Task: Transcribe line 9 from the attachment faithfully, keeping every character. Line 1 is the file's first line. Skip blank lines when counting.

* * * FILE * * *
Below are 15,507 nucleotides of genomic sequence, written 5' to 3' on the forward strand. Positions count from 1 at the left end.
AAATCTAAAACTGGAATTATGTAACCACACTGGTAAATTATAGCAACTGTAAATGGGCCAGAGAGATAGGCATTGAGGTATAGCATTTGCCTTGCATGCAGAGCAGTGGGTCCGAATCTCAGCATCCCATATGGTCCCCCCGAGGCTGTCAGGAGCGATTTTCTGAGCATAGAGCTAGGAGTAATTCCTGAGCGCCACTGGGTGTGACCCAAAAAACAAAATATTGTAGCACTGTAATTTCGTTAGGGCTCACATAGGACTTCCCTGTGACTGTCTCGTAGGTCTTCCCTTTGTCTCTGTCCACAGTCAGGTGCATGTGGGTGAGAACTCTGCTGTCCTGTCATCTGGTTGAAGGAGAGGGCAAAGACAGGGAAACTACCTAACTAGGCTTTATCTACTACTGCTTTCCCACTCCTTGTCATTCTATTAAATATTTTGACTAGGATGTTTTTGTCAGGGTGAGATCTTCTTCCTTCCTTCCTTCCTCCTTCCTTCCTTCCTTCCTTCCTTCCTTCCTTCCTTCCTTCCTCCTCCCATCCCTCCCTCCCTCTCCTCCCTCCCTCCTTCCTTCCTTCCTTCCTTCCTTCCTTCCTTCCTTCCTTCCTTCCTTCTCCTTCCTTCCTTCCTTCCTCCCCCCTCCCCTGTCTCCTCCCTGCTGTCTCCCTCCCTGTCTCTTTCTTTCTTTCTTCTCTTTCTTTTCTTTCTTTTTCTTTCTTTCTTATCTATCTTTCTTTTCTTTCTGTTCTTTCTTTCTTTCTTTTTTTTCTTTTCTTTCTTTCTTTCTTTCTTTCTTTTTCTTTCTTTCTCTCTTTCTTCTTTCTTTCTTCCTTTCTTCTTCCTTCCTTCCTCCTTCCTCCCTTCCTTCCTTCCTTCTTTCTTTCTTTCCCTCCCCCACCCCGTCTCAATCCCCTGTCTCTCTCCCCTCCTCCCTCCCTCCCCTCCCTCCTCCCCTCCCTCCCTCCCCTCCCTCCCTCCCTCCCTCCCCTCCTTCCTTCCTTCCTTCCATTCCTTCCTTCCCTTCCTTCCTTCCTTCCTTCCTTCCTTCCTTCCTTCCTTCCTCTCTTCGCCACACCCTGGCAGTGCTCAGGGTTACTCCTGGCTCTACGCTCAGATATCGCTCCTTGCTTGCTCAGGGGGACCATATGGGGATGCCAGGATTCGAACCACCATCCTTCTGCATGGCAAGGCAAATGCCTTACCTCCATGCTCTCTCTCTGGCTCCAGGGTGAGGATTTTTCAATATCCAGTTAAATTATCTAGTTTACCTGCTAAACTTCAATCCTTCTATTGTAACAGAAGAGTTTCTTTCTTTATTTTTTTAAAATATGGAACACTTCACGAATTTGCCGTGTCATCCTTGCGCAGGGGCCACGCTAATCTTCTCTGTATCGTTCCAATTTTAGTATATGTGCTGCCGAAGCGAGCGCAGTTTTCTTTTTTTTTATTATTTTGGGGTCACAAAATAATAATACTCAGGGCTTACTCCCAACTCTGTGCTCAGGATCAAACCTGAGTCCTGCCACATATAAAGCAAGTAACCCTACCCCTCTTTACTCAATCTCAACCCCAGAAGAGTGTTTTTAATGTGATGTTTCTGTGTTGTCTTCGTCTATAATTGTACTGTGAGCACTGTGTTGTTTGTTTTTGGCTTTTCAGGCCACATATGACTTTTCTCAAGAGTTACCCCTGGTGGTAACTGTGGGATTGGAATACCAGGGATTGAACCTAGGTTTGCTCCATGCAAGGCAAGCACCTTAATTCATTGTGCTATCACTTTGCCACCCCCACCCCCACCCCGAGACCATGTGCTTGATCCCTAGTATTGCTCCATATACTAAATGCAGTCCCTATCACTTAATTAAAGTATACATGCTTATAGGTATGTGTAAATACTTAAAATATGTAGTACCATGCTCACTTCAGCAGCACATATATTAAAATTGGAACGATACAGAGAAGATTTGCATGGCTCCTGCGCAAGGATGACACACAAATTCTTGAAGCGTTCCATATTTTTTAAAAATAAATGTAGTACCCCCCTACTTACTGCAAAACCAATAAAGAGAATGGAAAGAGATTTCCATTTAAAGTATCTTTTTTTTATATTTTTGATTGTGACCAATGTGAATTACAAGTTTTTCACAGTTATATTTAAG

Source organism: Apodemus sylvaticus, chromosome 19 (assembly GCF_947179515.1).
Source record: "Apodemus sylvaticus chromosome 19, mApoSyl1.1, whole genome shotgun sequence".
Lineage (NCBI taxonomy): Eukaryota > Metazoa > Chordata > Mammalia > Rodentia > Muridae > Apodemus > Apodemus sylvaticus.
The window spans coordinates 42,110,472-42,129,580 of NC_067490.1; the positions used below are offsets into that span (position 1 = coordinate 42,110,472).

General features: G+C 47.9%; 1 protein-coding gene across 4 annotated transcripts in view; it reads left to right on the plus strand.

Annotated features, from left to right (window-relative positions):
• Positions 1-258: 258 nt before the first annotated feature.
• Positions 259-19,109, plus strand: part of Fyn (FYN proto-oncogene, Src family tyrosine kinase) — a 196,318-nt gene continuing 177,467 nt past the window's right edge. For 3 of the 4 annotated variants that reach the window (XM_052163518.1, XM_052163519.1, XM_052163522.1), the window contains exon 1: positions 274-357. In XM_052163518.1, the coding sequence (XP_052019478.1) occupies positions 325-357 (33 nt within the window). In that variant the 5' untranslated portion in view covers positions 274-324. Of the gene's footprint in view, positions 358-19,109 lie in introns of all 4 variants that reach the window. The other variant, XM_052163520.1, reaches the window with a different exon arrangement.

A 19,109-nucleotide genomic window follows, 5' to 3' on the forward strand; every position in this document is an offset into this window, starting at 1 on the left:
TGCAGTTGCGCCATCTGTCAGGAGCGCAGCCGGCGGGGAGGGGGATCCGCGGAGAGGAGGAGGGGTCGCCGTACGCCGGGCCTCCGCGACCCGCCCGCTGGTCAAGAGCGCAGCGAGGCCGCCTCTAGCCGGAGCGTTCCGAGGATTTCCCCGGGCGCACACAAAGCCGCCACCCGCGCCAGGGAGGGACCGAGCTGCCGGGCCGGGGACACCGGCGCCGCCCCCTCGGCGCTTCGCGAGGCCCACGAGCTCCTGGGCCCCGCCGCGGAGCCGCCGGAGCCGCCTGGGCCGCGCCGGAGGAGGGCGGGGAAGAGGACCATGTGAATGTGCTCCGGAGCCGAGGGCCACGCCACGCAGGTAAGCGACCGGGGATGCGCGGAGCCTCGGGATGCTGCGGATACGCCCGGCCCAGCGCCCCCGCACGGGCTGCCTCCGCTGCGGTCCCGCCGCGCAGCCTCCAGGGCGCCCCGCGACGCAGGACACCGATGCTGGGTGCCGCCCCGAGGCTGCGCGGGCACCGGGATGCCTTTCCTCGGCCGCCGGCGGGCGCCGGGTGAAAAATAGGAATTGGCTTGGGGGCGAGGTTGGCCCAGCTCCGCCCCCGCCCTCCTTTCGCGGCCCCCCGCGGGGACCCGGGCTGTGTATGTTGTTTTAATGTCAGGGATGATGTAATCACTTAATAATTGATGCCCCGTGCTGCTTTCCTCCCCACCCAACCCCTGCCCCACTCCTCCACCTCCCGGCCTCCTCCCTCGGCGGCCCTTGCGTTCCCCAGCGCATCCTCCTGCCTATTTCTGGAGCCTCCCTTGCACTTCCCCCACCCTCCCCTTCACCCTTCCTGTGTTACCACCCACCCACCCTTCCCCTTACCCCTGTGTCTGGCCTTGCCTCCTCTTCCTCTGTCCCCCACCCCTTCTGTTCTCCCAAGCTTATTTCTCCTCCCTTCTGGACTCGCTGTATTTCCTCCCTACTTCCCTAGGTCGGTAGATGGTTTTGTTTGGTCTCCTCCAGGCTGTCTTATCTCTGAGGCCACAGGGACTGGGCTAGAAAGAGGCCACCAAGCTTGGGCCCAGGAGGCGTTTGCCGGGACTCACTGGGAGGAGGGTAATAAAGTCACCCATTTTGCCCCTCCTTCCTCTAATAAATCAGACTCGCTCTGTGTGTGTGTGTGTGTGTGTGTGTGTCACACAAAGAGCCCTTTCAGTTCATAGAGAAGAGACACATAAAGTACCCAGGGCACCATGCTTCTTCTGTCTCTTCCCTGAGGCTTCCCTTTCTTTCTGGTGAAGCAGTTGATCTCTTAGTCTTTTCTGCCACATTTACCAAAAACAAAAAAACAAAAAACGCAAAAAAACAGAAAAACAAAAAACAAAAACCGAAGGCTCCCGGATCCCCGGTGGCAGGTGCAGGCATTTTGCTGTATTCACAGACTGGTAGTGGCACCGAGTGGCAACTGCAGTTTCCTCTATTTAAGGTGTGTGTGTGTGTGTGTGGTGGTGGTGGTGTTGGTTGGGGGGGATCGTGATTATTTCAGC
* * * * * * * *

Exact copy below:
• Positions 1-258: 258 nt before the first annotated feature.